Officially, Ovechkin received 1,090 voting points compared to 1,058 for Crosby. It was the closest Hart race since Montreal’s Jose Theodore and Calgary’s Jarome Iginla tied for the award in 2002, with 434 voting points apiece, with Theodore getting the nod because he had the greatest number of first-place votes. Iginla, the league’s scoring champion, was controversially left off a handful of ballots altogether – voters get to select five candidates – because his team didn’t make the playoffs. Ovechkin had 50 first-place votes, Crosby 46, while John Tavares of the New York Islanders managed 38 in finishing third. Others receiving first-place votes included Jonathan Toews (Chicago, who actually had 39, one more than Tavares); Sergei Bobrovsky (Columbus, four); and Patrick Kane of Chicago with two.

OTHER AWARDS WINNERS

Norris Trophy

To the defenceman demonstrating the greatest all-around ability in the position went to the Montreal Canadiens’ P.K. Subban in a narrow victory over the Minnesota Wild’s Ryan Suter. Only 33 voting points separated the two players. Subban had 66 first-place votes; Suter 65, while Pittsburgh’s Kris Letang finished third and had 31 first-place votes.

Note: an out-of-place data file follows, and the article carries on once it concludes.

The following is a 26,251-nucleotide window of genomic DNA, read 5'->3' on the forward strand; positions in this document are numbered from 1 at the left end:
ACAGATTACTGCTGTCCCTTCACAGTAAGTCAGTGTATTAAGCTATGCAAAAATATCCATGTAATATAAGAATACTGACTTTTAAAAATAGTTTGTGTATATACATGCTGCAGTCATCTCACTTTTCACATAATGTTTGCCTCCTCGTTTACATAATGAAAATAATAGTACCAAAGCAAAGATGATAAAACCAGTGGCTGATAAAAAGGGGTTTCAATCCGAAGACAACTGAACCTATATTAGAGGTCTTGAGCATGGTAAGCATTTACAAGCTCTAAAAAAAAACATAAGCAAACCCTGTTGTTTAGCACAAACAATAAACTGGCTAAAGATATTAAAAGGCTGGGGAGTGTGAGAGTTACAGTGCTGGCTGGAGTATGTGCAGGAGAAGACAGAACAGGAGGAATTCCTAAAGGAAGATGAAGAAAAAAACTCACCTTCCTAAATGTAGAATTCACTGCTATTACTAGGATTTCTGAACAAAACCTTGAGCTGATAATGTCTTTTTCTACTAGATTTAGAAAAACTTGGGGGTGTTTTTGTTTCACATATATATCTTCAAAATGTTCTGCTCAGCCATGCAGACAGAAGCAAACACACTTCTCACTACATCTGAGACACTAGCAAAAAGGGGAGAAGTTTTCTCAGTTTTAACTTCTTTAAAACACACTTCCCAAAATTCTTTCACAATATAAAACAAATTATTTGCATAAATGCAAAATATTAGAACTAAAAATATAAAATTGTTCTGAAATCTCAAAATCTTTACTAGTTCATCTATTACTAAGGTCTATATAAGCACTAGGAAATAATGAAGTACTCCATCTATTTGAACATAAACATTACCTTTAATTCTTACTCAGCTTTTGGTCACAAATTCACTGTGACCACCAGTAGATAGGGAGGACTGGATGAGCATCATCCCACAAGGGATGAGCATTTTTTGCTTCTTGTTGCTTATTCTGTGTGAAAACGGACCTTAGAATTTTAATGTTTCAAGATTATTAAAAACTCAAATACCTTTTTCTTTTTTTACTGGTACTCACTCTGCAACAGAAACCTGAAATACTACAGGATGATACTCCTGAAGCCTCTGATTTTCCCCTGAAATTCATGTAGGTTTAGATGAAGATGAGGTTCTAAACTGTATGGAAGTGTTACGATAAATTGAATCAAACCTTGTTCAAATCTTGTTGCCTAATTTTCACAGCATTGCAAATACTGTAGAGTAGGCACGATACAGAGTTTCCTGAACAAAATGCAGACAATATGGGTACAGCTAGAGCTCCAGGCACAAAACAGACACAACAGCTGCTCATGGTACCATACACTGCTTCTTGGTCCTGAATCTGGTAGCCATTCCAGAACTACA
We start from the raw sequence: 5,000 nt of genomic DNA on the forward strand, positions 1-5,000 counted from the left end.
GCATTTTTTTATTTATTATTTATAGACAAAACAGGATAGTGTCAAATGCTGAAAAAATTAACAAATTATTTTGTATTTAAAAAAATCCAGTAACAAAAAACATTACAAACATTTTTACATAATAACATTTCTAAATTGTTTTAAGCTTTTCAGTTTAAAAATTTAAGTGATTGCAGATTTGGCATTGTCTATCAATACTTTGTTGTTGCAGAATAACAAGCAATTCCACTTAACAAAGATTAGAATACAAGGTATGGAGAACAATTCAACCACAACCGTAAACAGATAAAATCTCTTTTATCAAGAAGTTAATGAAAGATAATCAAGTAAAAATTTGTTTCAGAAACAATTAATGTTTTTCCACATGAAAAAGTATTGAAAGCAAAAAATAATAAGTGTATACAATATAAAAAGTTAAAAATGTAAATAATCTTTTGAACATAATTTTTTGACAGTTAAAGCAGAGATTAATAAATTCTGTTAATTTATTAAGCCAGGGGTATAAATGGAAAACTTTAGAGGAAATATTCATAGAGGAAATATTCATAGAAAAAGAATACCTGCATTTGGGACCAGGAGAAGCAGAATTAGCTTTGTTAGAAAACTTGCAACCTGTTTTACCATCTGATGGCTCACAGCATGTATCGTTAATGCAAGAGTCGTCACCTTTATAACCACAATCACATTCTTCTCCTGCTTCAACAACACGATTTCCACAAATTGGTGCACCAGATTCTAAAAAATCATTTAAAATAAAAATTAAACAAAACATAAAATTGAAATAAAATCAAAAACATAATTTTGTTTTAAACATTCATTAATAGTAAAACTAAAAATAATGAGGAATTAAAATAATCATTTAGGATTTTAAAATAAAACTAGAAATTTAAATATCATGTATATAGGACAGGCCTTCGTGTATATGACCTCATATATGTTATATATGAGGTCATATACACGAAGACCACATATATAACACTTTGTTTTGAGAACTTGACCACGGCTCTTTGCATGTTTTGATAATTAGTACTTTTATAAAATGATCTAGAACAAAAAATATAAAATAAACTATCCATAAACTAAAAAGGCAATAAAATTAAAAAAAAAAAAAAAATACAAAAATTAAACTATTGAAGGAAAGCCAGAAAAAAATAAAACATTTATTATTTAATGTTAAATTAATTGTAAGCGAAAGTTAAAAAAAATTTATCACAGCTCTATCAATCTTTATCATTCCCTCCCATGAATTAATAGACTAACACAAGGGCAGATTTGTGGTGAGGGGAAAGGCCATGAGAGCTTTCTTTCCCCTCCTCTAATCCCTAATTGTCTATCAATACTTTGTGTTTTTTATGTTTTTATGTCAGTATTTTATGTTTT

Vezina Trophy

To the goalkeeper adjusted to be best at his position went to the Columbus Blue Jackets’ Sergei Bobrovsky. The award is selected by the 30 NHL GMs, and Bobrovsky received 17 first-place votes. Henrik Lundqvist finished second with three first-place votes and 12 seconds, while Antti Niemi had six first-place votes, but finished third overall.

Calder Trophy

To the player adjudged most proficient in his first year of competition in the NHL went to the Florida Panthers Jonathan Huberdeau, in a close vote over the Montreal Canadiens’ Brendan Gallagher. Huberdeau and Gallagher each received 54 first-place votes among the 179 ballots cast, with Huberdeau picking up slightly more support further down the ballot. Points are allocated on a 10-7-5-3-1 basis for first through fifth.

@eduhatschek

In the know

Most popular video »

Highlights

More from The Globe and Mail

Most Popular Stories